Assessing near-surface soil moisture assimilation impacts on modeled root-zone moisture for an Australian agricultural landscape

Robert Pipunic, Dongryeol Ryu, Jeffrey Walker

Research output: Chapter in Book/Report/Conference proceedingChapter (Book)Researchpeer-review

3 Citations (Scopus)


Soil moisture content is an important component of the hydrologic cycle, particularly over vegetation root-zone depths where its variation is linked to the relative fractions of evaporative and sensible heat flux feedbacks to the lower atmosphere, surface runoff, and groundwater recharge. Quantifying these processes across catchments using land surface models (LSMs), therefore, depends on soil moisture state prediction. This chapter utilizes in situ soil moisture profile data from the OzNet monitoring network in southeastern Australia to validate LSM assimilation results. The impact from assimilating a near-surface soil moisture data product - derived from the advanced microwave scanning radiometer for the earth observing system (AMSR-E) observations of the top 1-2cm of soil - on deeper soil moisture profile predictions from the community atmosphere biosphere land exchange model (CABLE) is examined.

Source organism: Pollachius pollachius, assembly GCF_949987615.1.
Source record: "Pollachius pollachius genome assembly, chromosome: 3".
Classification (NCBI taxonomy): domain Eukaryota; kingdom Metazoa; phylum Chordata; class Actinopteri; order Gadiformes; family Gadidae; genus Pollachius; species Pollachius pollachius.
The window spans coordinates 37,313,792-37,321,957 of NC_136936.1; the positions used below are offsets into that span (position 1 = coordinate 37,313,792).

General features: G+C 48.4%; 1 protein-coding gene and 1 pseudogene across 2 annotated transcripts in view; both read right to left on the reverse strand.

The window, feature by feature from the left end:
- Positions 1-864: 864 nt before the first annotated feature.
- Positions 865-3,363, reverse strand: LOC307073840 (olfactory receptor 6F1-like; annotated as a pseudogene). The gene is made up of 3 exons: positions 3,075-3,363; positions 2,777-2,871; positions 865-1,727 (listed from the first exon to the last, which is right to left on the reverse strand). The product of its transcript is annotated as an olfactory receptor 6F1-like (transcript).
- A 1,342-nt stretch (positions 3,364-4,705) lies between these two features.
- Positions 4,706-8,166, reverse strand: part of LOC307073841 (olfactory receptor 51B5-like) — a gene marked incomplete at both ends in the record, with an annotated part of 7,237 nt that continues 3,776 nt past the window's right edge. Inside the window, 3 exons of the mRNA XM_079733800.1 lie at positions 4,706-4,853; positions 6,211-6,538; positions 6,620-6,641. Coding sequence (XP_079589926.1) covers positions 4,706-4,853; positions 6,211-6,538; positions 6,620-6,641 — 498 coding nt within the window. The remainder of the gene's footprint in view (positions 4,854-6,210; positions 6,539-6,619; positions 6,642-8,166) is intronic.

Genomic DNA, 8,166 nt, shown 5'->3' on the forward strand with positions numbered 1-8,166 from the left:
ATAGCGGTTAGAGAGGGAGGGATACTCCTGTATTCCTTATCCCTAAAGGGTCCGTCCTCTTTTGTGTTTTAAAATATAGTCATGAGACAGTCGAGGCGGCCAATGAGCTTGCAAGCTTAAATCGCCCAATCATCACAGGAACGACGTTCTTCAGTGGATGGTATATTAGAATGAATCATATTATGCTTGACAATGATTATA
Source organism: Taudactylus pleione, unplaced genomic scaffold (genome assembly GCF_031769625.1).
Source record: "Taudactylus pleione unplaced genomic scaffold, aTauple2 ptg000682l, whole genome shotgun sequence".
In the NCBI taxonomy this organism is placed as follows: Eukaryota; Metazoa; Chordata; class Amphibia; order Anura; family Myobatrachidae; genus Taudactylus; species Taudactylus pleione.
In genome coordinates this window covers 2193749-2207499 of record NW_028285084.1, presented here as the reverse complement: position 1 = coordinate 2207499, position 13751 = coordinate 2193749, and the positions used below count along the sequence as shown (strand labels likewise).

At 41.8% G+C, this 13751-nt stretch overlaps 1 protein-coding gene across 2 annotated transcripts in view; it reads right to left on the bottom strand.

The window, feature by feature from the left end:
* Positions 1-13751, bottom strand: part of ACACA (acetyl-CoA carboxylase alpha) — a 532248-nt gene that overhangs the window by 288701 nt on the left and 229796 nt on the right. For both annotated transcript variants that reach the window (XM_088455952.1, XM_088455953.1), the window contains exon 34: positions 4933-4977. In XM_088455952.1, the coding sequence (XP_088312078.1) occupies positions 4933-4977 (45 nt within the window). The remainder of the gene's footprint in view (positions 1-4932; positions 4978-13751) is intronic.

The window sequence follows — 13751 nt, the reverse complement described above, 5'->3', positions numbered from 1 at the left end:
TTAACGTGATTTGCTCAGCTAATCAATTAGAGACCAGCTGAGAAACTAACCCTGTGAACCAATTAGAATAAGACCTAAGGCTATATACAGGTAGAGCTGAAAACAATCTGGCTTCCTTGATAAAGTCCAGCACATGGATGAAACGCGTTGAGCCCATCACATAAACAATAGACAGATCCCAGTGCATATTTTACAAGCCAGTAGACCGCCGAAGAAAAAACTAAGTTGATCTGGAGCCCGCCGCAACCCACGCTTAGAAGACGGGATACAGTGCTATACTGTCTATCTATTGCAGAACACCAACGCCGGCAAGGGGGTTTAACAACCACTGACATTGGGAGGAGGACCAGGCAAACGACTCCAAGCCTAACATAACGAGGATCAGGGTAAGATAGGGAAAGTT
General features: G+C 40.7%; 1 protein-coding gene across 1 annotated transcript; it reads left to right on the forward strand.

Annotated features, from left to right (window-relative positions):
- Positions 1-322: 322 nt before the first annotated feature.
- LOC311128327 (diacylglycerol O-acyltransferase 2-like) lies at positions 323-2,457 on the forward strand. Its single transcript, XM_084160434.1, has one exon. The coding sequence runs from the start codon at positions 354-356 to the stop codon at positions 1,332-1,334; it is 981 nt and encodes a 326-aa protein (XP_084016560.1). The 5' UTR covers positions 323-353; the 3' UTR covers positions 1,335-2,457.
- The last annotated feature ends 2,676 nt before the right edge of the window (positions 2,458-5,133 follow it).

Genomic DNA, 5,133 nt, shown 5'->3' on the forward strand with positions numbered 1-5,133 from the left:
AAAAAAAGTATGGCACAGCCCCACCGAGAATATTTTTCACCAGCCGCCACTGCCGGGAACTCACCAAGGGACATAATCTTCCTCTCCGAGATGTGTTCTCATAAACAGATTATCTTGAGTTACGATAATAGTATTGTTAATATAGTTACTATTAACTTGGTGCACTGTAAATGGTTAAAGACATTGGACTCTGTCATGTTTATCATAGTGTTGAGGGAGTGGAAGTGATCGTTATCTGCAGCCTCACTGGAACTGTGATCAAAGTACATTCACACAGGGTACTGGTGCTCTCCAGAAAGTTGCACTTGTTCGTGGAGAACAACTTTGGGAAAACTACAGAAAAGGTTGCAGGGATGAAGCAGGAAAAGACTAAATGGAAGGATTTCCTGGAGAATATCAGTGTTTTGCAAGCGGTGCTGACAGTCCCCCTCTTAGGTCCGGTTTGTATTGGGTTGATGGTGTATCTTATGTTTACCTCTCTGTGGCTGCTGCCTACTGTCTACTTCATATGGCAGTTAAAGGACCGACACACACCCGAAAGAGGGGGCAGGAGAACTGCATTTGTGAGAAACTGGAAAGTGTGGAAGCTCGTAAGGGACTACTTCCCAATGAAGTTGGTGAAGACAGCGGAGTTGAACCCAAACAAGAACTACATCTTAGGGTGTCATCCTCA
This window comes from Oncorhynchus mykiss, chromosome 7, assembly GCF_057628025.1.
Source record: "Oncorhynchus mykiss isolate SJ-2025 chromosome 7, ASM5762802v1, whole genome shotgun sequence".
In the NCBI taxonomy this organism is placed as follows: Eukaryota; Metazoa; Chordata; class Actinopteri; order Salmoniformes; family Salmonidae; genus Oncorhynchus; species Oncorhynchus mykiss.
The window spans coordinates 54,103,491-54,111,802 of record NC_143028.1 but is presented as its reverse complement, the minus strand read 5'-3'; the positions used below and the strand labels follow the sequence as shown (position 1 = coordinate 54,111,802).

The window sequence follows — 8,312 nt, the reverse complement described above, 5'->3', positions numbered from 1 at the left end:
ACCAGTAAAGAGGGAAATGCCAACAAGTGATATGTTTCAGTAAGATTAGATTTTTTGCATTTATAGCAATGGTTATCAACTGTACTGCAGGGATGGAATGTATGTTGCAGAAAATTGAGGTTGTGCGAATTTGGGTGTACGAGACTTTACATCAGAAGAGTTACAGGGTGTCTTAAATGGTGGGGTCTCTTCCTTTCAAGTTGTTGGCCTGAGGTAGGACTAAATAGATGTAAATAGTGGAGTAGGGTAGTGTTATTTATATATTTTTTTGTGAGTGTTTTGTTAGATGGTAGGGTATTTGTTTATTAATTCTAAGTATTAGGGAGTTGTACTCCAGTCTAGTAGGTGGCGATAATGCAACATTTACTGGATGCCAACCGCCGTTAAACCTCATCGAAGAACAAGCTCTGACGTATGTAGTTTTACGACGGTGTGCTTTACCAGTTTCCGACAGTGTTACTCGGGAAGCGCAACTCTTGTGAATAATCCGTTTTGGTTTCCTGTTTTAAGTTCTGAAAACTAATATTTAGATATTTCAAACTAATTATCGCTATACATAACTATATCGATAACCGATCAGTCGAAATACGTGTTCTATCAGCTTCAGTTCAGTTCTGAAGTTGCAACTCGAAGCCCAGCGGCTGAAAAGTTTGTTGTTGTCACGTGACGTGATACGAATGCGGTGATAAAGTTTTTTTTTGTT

Original languageEnglish
Title of host publicationRemote Sensing of the Terrestrial Water Cycle
EditorsVenkat Lakshmi, Douglas Alsdorf, Martha Anderson, Sylvain Biancamaria, Michael Cosh, Jared Entin, George Huffman, William Kustas, Peter van Oevelen, Thomas Painter, Juraj Parajka, Matthew Rodell, Christoph Rudiger
Place of PublicationWashington DC USA
PublisherJohn Wiley & Sons
Pages305 - 317
Number of pages13
ISBN (Print)9781118872031
Publication statusPublished - 2015


  • AMSR-E
  • land surface models
  • near-surface soil moisture assimilation
  • OzNet stations
  • southeastern Australia
  • vegetation root-zone depths

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